But with ultra-nationalism taking centrestage here, this might take a while.


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IMG_1799 (1).PNGWe We are in another season of tumult in Kashmir. Violence has been spiralling in the Valley ever since the 22-year-old Hizb-ul Mujahideen (HM) commander, Burhan Muzaffar Wani, was killed on July 8. More than 40 people have been killed in sporadic clashes with security forces. Miles away from the scene of action, across a forever tense Line of Control, sits Syed Salahuddin, fount of the HM, Kashmir’s only homegrown militant outfit – for most, a shadowy figure that drifts between Muzaffarabad, Lahore and Islamabad and looms over Kashmir. Some believe that the seed of the turmoil in Kashmir was planted when Salahuddin – then known as Mohammed Yusuf Shah – fought an election in the state as a candidate of the Muslim United Front from Srinagar’s Amirakadal constituency in 1987. His supporters hold that he was winning by a wide margin, but widespread electoral rigging led to his unexpected defeat. The seat was won by Ghulam Mohiuddin Shah of the National Conference. Two years later, he had crossed the border into Pakistan, and launched an armed struggle for the freedom of Kashmir. Salahuddin, who is on the NIA’s ‘most wanted’ list, warns that there’s more trouble on the way, if security forces do not stop killing ‘unarmed’ civilians. And it won’t be restricted to Kashmir alone: ‘We will hit everywhere and anywhere we like.’ Pertinently, at one point the militant also offered himself as a peace mediator between India and Pakistan. Sonia Sarkar spoke to him for an hour over Skype, imo and telephone. Excerpts:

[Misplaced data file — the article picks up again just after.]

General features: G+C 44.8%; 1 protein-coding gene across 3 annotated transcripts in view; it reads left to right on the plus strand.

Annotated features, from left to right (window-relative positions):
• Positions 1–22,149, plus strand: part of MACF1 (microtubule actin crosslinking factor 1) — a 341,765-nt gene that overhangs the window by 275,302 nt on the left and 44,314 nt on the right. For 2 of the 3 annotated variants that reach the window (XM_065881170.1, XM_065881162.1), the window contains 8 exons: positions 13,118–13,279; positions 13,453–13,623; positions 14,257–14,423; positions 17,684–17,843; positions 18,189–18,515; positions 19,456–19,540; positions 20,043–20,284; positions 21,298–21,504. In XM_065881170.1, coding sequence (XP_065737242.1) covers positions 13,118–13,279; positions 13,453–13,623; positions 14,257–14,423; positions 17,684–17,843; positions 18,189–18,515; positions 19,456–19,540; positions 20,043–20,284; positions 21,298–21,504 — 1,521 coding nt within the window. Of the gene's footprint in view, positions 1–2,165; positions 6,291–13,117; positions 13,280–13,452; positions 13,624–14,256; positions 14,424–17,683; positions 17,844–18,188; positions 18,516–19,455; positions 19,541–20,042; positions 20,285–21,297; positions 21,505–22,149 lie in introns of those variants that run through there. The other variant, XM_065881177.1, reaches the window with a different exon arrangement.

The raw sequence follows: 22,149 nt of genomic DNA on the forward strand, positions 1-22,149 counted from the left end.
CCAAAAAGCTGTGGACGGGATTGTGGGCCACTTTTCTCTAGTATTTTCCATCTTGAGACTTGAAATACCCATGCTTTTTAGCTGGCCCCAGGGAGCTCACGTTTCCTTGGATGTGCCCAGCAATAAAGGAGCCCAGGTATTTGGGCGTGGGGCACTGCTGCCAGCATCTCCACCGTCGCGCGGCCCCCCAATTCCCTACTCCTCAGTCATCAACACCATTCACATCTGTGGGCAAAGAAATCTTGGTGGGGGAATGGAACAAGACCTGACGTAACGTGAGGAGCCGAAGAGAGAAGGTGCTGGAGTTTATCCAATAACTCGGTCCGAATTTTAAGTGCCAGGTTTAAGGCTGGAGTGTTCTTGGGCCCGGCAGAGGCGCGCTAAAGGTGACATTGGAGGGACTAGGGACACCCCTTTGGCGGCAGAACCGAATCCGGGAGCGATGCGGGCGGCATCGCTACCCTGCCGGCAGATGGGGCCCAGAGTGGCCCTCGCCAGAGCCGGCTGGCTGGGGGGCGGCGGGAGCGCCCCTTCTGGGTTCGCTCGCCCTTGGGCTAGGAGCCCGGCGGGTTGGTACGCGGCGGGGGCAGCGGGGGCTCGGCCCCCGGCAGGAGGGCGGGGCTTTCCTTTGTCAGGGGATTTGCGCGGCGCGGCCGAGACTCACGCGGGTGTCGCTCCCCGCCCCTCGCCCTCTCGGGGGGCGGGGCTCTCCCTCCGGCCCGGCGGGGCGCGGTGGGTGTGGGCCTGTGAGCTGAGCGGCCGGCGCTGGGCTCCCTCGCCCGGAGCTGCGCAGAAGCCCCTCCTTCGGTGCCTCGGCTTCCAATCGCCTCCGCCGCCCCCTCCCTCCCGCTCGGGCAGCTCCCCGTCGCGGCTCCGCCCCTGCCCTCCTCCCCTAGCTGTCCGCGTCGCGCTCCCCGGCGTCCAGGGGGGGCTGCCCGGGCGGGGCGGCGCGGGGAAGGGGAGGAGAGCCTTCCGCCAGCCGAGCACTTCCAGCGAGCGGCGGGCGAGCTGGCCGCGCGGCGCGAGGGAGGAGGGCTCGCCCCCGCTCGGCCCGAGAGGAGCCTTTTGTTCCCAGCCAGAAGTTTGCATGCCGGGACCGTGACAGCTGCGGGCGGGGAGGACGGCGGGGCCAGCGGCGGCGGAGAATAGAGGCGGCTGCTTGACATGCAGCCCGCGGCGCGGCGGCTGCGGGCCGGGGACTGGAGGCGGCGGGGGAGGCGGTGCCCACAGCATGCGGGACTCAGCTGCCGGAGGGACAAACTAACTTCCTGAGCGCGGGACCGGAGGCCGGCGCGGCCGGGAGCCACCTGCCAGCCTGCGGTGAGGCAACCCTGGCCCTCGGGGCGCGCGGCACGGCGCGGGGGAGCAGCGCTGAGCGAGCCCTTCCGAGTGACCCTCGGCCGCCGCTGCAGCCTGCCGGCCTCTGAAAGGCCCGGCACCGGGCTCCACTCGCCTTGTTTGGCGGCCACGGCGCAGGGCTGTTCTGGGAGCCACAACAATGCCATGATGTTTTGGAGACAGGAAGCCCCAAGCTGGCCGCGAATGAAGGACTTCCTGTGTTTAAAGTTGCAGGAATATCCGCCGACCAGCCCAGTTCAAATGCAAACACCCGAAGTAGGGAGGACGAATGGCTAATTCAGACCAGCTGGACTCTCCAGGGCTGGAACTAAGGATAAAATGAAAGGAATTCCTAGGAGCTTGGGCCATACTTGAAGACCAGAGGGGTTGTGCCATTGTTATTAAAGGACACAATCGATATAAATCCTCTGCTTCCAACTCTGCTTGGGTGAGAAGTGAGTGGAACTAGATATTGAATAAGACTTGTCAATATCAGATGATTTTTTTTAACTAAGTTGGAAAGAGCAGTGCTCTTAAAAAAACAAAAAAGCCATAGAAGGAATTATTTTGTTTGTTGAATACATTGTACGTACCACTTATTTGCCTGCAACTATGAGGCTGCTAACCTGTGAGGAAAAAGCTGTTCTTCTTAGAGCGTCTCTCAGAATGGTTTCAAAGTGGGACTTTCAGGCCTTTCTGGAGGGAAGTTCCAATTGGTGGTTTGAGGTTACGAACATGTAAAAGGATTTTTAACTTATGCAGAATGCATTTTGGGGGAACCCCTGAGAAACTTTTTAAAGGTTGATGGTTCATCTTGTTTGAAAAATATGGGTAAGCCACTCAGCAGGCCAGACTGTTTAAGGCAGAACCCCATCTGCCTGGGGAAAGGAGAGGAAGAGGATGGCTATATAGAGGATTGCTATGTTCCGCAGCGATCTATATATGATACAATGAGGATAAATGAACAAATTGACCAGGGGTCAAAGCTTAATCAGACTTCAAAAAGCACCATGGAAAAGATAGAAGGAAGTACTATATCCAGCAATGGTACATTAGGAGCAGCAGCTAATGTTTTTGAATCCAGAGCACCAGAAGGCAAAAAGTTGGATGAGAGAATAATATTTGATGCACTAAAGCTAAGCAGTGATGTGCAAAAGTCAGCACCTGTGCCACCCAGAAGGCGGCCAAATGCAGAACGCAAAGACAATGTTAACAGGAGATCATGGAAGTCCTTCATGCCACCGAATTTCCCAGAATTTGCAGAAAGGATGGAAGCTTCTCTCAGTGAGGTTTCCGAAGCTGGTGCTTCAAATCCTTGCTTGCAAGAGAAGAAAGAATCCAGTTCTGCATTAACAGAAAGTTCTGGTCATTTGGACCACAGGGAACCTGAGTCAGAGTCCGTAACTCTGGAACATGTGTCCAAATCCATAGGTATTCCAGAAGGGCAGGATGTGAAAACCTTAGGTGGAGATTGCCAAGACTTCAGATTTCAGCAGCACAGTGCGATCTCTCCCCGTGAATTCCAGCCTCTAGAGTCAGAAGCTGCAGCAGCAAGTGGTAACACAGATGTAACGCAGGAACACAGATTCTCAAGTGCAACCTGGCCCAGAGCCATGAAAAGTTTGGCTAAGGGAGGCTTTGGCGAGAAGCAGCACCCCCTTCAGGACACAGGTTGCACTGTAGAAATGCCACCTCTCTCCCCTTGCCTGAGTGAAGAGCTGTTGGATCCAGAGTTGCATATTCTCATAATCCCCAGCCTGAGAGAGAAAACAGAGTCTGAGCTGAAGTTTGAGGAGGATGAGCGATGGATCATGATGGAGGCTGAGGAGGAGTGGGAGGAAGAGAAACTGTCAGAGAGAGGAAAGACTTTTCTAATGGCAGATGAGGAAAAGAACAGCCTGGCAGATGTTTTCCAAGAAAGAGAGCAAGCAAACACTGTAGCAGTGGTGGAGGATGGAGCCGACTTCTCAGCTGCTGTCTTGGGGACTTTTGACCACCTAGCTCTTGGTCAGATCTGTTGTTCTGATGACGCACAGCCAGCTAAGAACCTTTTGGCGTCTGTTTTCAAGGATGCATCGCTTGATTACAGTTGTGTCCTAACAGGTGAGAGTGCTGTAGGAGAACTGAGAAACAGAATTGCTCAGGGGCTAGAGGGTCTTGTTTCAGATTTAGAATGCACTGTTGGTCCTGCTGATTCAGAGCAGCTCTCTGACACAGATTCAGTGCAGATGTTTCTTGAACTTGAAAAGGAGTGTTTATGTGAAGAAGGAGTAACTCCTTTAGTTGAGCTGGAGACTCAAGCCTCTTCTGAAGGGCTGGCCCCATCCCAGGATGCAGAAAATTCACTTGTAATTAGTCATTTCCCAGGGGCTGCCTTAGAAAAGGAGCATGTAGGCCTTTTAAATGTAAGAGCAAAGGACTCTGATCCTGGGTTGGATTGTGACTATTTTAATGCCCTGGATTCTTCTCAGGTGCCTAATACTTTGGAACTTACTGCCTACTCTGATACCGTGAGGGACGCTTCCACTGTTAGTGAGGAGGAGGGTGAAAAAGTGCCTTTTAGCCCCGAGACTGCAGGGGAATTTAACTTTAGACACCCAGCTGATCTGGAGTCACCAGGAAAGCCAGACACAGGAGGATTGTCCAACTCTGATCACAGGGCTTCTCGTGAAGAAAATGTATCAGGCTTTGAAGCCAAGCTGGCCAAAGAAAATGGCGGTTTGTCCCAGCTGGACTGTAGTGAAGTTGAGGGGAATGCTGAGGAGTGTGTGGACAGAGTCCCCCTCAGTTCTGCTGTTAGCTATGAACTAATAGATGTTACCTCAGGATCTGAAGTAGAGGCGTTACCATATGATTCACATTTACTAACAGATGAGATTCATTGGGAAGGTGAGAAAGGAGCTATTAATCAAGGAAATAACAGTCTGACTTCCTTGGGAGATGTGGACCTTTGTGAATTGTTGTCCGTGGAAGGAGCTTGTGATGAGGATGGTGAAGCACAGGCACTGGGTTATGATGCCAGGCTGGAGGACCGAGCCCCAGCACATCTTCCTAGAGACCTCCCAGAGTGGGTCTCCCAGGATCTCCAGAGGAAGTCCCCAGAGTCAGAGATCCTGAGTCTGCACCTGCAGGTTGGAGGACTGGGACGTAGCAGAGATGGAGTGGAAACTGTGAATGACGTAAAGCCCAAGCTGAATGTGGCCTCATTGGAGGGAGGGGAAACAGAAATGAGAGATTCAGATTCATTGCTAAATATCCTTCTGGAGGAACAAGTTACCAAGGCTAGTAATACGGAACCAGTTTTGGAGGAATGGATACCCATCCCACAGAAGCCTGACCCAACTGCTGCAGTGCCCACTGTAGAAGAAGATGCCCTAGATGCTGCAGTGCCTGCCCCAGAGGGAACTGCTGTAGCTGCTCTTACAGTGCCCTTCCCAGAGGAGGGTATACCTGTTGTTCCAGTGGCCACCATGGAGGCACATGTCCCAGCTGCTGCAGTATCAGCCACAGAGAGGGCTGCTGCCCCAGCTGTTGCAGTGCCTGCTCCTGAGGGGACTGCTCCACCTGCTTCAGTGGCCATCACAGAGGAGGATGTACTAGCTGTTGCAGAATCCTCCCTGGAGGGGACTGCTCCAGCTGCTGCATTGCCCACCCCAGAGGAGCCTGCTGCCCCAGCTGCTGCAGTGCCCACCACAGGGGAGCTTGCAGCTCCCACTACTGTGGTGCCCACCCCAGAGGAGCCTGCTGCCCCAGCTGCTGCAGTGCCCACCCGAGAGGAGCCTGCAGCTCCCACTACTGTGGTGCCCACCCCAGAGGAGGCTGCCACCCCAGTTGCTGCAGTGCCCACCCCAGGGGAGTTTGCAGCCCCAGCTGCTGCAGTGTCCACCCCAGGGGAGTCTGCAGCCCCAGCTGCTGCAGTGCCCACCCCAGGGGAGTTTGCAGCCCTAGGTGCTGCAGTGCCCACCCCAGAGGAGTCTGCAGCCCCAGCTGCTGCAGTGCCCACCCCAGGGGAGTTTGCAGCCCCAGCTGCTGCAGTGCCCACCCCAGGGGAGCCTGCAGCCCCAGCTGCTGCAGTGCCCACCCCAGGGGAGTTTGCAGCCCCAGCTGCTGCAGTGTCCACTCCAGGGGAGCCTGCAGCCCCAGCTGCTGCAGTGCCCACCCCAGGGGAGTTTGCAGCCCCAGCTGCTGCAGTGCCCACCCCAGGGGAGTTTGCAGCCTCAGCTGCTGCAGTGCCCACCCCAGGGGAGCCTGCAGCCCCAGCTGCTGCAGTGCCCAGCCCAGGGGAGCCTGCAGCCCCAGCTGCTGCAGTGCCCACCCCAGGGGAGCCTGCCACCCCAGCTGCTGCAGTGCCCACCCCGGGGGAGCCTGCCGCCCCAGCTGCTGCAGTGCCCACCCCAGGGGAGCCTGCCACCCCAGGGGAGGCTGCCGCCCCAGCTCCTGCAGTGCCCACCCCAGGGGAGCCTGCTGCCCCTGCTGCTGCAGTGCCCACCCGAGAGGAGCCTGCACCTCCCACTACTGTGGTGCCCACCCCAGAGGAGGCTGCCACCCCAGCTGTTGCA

Q. Did you know Burhan Muzaffar Wani?
A. I did not meet him but he was inspired by me. There are thousands of mujahideen in Kashmir whom I have not met, but who follow me and my path.Q. How do you see the recent spurt in violence after the killing of Burhan Wani?

A. Burhan Muzaffar Wani was not just any man killed by security forces. He is the sentiment of the Kashmir Valley. Every person in the Valley – man, woman and child – all of them are attached to this sentiment. There is a Burhan in every corner of the Kashmir Valley. This sentiment will not go away with the killing of Burhan Wani.